Only locals who carry with them an intimate knowledge of when, where and how to harvest the edible varieties can procure them, Nagappa points out. As a result, these treasures rarely make it to local markets and remain confined to the kitchens of plantation owners and local villagers.

The pleasures of kummu elude me during this visit, but I do feast on other Kodagu treats at Coorg Cuisine, a popular local restaurant in Madikeri. My lunch companion is M.B. Kumar, a Madikeri-based Kodava agriculturist and plantation owner. The wild mango curry, made with small jungle mangoes or kaad maange and black jaggery, is by turns sweet, sour and peppery. It’s unlike anything I’ve ever tasted. Chewing on a mango kernel, it is love at first bite.

The smoked pork, known as chillkana pandi, packs a meaty savouriness, while the freshness of the forest pervades a bowl of lightly fermented and sauteed baimbale or bamboo shoots. There’s pandi curry, of course, intensely flavoured and addictive as always. And akki ottis and kadumbuttus (rice balls) to mop it all up with.

To put pork’s near sacred place in Coorg’s cuisine in context, Kumar narrates a colourful legend. When Parvati expressed a desire to see Arjuna’s back (the great warrior never showed his back—a sign of weakness—during war), Shiva disguised himself as a hunter and shot a wild boar that Arjuna’s arrow had pierced. An altercation followed. As Arjuna fell over his opponent, his back was revealed, granting Parvati’s wish. A shower of flowers fell from the heavens and the pork was distributed as prasad to the hunting party.

The yarn illustrates the extent to which Coorg’s geographical seclusion has shaped its unique cuisine. “While we Coorgs (Kodavas) treat pork as prasad and offer it to our ancestors during rituals, it would be considered blasphemous to go anywhere near pork in neighbouring Mysuru,” Kumar laughs.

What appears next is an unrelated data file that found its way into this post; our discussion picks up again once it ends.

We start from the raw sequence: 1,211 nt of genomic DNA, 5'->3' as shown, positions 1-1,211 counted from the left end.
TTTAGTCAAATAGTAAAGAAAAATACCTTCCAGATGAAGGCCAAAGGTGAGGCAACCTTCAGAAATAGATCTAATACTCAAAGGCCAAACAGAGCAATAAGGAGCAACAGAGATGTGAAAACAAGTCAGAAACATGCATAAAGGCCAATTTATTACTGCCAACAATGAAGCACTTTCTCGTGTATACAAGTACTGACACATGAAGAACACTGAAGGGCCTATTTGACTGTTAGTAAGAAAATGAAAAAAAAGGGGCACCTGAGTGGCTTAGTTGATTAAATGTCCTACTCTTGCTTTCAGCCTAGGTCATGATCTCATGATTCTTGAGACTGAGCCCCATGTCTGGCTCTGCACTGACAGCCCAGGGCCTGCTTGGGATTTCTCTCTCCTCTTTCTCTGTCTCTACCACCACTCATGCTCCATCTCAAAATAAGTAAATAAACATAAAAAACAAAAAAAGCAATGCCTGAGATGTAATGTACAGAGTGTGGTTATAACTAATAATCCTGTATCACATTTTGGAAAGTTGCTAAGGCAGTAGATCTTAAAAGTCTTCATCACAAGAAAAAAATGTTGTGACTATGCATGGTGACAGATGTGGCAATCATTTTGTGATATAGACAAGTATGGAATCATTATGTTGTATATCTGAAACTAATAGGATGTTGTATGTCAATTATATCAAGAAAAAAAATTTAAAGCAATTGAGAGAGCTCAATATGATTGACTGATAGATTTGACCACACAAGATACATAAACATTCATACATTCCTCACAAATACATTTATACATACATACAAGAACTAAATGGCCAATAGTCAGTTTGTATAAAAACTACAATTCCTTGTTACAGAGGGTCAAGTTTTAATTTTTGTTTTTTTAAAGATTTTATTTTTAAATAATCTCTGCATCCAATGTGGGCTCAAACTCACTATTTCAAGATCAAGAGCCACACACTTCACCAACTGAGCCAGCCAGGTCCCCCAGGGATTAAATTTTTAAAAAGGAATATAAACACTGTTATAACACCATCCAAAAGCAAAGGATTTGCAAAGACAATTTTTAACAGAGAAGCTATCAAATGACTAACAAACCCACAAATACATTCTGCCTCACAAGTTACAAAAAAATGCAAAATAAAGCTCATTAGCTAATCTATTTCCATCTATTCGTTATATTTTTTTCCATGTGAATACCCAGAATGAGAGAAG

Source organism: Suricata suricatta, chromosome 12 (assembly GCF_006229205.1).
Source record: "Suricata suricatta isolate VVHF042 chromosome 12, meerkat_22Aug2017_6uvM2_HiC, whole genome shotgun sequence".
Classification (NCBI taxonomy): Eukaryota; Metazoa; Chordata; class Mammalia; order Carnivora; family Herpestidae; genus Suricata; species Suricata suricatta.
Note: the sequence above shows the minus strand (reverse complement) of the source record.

As we eat, Kumar draws my attention to the age-old tradition of foraging for monsoon greens, known as thoppus in Coorg’s interiors. The repertoire of seasonal weeds is dazzling. Thatte thoppu has a slightly bitter taste but tastes delicious with akki ottis and a little ghee; kakke thoppu with its purplish-black fruit is effective in deworming; therme thoppu or bracken ferns taste good simply sautéed with onions and pair divinely with eggs.

During mid-monsoon, on the 18th day of a period known as kakkada, Kodavas pick the leaves of a wild plant called madd thoppu and extract its juice to make a payasam.

The bustling Friday market in Madikeri is chock-full of these supergreens and more. Kembe (colocasia leaves) and kaipuli are up for grabs as are spices and meat. Walking around, it becomes abundantly clear that Kodavas are not just master harvesters, they’re also skilled at altering foodstuffs for preservation by yeast and bacteria. A huge assortment of jams and pickles made from the spoils of the land lines the local stores. Everything is home-made and unbranded.

On my last morning in Coorg, I drop in at Coorg’s Progressive Beekeepers Co-op Society store and pick up a bottle of wild honey to take back home. As I make my way to Bengaluru to catch my flight, the resinous, sour-sweet taste of kaad maange lingers on my tongue.

Wild foods, which grow in their natural habitat without fertilizers or pesticides, don’t deplete the earth’s resources. And they taste incredible. What if we, like Kodavas, thought of the forest as our pantry? Let’s tap into our vast underutilized permacultures and support the foragers who gather these ingredients. Let’s showcase our native treasures at the finest restaurants through dishes that startle with their newness and intensity.

Source :

Livemint